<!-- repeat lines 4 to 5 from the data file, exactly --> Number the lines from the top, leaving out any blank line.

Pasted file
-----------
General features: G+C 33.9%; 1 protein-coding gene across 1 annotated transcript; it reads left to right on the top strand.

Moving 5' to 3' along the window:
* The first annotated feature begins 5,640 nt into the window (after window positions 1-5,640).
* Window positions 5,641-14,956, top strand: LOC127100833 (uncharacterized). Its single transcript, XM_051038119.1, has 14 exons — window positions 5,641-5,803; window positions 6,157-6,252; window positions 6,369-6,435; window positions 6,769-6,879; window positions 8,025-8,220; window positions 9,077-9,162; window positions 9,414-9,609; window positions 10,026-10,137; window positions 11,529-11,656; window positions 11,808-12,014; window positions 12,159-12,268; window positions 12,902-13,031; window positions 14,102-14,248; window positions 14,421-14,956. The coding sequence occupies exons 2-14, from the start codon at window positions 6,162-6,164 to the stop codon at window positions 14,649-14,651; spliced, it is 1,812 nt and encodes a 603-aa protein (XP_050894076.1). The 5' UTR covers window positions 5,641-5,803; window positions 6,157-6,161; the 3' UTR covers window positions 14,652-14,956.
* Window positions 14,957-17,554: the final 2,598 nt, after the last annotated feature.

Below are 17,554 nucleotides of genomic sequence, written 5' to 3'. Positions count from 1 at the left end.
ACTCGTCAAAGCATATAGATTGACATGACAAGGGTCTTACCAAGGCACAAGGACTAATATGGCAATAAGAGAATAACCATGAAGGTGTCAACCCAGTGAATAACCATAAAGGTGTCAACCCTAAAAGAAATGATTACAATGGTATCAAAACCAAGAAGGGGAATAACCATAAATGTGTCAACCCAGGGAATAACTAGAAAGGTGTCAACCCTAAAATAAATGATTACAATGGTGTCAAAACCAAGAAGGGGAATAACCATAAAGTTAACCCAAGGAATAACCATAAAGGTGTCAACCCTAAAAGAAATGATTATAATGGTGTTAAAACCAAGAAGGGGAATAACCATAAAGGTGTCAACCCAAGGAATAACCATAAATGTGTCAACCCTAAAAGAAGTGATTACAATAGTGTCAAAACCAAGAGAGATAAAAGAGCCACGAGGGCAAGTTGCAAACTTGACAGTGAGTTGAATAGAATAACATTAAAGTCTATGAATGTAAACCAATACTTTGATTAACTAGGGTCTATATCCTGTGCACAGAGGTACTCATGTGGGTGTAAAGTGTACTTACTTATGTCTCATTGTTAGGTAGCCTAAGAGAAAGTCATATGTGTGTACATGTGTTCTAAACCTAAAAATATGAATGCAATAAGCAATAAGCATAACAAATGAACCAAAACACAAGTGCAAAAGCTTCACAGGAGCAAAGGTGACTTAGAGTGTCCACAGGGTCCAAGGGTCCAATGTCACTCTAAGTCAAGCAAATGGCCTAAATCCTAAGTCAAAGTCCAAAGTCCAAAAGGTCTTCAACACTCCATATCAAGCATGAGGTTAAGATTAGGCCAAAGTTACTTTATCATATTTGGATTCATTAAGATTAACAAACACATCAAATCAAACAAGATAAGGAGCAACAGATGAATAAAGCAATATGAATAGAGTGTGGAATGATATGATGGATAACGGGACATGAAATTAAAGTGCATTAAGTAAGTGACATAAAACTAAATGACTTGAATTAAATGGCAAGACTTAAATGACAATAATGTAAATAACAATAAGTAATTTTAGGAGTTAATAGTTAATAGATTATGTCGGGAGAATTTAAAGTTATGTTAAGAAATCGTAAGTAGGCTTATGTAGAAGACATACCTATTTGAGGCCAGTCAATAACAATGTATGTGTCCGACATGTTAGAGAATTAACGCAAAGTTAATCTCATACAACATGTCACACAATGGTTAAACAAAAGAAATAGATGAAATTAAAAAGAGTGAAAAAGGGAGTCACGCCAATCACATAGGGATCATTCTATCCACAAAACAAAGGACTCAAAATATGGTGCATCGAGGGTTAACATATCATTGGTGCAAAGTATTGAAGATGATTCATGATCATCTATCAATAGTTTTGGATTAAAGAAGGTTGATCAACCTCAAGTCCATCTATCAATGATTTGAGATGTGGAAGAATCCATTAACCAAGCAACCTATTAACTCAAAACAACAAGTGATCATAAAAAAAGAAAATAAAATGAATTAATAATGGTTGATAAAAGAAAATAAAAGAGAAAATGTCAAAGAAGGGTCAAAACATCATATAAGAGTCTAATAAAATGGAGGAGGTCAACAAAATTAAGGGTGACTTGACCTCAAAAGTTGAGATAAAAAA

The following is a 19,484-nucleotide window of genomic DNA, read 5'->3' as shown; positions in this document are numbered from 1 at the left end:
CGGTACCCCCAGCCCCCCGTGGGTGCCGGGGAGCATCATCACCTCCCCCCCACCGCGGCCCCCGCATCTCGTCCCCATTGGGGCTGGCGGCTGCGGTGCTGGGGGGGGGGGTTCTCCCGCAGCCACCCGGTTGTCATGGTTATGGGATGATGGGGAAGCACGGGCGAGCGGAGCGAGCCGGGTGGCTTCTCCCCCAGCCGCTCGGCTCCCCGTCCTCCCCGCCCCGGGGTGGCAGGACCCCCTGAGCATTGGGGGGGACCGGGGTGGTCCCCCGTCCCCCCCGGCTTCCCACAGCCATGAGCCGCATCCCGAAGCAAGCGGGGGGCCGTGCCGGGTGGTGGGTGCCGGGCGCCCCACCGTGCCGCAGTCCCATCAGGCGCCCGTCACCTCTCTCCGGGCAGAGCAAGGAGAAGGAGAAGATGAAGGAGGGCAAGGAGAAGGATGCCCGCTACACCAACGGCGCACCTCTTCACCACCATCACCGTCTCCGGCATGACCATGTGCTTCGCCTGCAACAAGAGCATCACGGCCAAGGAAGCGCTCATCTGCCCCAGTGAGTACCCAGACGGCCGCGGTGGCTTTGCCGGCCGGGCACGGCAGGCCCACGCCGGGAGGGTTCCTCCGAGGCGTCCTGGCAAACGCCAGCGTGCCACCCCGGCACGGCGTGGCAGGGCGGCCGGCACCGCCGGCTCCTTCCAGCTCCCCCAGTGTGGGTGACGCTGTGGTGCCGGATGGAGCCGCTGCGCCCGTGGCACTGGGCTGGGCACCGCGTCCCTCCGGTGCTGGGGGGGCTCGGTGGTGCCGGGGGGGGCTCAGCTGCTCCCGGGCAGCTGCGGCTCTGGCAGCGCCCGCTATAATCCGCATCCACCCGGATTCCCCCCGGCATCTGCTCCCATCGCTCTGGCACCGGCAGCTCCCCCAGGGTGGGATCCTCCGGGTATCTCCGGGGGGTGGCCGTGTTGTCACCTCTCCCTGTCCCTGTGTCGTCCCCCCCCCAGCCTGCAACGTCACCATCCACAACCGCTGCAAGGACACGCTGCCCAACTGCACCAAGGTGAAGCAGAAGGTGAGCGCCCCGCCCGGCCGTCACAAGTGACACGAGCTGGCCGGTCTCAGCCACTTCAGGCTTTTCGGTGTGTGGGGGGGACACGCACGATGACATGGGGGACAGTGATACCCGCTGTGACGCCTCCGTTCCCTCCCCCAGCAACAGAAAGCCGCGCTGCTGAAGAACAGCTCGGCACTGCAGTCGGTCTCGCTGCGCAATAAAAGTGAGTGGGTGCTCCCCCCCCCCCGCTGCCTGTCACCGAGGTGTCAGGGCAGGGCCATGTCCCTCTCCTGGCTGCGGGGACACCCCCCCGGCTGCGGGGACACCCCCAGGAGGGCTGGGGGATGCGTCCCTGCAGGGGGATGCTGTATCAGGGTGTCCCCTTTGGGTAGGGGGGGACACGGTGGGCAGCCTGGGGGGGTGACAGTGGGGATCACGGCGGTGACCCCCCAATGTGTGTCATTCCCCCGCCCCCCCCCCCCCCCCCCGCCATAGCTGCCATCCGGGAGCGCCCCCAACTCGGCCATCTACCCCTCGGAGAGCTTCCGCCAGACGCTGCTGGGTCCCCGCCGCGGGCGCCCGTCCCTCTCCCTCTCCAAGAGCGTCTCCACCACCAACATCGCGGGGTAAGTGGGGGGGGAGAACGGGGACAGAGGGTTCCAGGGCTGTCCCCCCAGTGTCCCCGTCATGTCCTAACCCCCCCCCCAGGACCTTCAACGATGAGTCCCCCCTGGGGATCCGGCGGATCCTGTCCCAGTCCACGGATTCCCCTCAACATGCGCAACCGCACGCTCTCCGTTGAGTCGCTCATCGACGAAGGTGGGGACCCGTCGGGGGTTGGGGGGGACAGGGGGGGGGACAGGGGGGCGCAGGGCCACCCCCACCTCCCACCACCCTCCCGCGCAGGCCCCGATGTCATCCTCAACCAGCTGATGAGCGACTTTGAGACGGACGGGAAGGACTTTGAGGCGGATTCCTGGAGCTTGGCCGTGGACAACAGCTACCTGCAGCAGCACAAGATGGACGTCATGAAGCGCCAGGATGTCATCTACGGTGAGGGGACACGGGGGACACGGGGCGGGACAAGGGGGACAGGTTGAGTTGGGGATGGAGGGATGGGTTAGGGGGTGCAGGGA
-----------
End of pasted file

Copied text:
* Window positions 5,641-14,956, top strand: LOC127100833 (uncharacterized). Its single transcript, XM_051038119.1, has 14 exons — window positions 5,641-5,803; window positions 6,157-6,252; window positions 6,369-6,435; window positions 6,769-6,879; window positions 8,025-8,220; window positions 9,077-9,162; window positions 9,414-9,609; window positions 10,026-10,137; window positions 11,529-11,656; window positions 11,808-12,014; window positions 12,159-12,268; window positions 12,902-13,031; window positions 14,102-14,248; window positions 14,421-14,956. The coding sequence occupies exons 2-14, from the start codon at window positions 6,162-6,164 to the stop codon at window positions 14,649-14,651; spliced, it is 1,812 nt and encodes a 603-aa protein (XP_050894076.1). The 5' UTR covers window positions 5,641-5,803; window positions 6,157-6,161; the 3' UTR covers window positions 14,652-14,956.
* Window positions 14,957-17,554: the final 2,598 nt, after the last annotated feature.